EU executive hits back at Hungary's Orban ahead of elections

By Gabriela Baczynska
FILE PHOTO: Hungarian Prime Minister Viktor Orban delivers his annual state of the nation speech in Budapest, Hungary, February 10, 2019. Banner reads "Hungary first!" REUTERS/Bernadett Szabo/File Photo

By Gabriela Baczynska

BRUSSELS (Reuters) - The European Union executive accused Hungary's nationalist government on Monday of distorting the truth about immigration into the bloc, marking a further deterioration in their troubled relationship ahead of European Parliament elections in May.

The EU has long been critical of Prime Minister Viktor Orban's stance on migrants and record on democratic freedoms. He says the bloc has imperilled Europe's Christian civilisation by allowing mass immigration.

Orban has recently stepped up his anti-immigration campaign with billboards and inserts in state media vilifying European Commission head Jean-Claude Juncker and Hungarian-born U.S. billionaire George Soros whom he accuses of being in cahoots to bring large numbers of Muslim immigrants into Europe.

"The Commission has been unambiguous about our opinion of the Hungarian government campaign that distorts the truth and seeks to paint a dark picture of a secret plot to drive more migration to Europe, allegedly," European Commission spokesman Margaritis Schinas told a news briefing.

The Hungarian campaign has triggered renewed calls to expel Orban's ruling Fidesz party from the biggest group in the European Parliament, the centre-right European People's Party (EPP).

The EPP on Monday said it had received corresponding motions from 12 member parties in nine countries and will discuss suspending or excluding Fidesz on March 20.

The EPP's candidate to head the next European Commission, senior German lawmaker Manfred Weber, has said he no longer rules out expelling Fidesz. "I expect him to apologise and end the action," Weber told the German weekly Spiegel at the weekend.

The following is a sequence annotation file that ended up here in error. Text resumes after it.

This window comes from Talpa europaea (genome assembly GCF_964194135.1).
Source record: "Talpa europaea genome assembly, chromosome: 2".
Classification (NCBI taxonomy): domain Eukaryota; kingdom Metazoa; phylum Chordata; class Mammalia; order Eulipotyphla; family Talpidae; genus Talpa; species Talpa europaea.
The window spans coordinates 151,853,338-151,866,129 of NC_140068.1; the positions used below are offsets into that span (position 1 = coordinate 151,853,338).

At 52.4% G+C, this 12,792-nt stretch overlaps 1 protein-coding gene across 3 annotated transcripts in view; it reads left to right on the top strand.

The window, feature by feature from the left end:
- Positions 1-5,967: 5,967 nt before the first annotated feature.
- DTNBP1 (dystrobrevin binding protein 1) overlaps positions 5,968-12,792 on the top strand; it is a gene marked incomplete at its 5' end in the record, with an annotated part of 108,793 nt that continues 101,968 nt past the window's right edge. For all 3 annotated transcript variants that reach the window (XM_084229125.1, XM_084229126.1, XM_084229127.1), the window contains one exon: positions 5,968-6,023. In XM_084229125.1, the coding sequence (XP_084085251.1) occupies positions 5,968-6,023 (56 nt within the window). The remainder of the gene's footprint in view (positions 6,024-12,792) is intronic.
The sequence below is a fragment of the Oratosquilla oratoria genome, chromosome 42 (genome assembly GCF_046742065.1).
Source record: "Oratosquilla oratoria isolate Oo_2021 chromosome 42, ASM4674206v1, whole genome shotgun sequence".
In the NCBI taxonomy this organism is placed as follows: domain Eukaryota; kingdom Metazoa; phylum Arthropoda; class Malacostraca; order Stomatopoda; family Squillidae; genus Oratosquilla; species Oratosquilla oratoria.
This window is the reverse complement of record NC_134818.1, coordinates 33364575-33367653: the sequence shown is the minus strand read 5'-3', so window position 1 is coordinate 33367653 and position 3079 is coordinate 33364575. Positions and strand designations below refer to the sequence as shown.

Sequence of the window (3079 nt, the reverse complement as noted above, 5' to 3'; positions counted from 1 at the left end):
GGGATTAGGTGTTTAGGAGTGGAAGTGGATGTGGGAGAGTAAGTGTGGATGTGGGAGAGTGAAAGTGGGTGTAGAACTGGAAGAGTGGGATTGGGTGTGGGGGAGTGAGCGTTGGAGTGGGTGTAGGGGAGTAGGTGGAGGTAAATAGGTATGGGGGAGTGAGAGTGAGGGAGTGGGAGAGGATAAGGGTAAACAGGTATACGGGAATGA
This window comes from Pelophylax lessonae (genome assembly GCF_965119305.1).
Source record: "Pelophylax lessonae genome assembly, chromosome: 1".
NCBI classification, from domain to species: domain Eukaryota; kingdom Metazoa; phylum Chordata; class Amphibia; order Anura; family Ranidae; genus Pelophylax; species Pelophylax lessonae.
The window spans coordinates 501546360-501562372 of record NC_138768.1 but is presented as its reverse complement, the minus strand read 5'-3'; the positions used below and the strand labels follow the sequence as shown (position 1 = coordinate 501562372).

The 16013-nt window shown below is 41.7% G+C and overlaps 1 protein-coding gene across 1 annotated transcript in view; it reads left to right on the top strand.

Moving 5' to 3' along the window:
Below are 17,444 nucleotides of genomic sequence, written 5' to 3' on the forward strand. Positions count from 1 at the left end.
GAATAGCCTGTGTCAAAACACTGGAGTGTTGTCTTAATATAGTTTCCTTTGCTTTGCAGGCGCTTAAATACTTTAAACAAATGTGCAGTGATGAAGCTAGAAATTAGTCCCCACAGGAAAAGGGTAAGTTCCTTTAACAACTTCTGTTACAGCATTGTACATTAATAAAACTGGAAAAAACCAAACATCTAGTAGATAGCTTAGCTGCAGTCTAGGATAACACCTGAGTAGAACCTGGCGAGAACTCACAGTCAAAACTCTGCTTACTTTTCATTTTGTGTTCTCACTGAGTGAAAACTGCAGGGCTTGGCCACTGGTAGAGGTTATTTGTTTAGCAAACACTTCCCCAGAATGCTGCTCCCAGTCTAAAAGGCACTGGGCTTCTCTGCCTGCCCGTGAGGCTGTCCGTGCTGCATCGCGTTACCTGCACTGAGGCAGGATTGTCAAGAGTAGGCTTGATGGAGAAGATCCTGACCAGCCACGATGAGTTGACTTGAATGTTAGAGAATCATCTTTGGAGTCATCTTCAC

"USEFUL IDIOTS"

But Orban, speaking to the German Welt am Sonntag weekly, dismissed those seeking the expulsion of Fidesz as "useful idiots" playing into the hands of the EPP's left-wing rivals.

His office published on its web site remarks by European leaders, as well as selected details of EU decisions on immigration, which Budapest says bolster its arguments.

"They want to manage migration, rather than halt it," it said, adding that Brussels was unlawfully seeking to force migrant quotas on Hungary. "We want a Europe which respects the rights of nation states, builds on its Christian values, protects its communities, and is also able to preserve its security in the long term."

Zoltan Novak, of Hungarian think-tank the Centre for Fair Political Analysis, said the spat formed part of the start of the European Parliament vote campaign. "He wants to be the antithesis to the mainstream elite," he said.

The EPP has 217 lawmakers in the 750-strong EU legislature, 12 of them from Fidesz. It is expected to remain the biggest faction in the new European Parliament but will most likely be weakened, surveys show.

The EU has been largely unsuccessful in taming Orban.

A probe launched in 2018 against Budapest for weakening the rule of law in the ex-communist country has proven largely ineffective beyond causing Hungary reputational damage.

Brussels is considering making access to EU budget funds from 2021 conditional on respecting democratic principles. Hungary and most other ex-communist EU members receive large sums from the budget for infrastructure and other projects.


(Additional reporting by Marton Dunai in Budapest, Jan Strupczewski and Peter Maushagen in Brussels; Writing by Gabriela Baczynska; Editing by Gareth Jones and Andrew Cawthorne)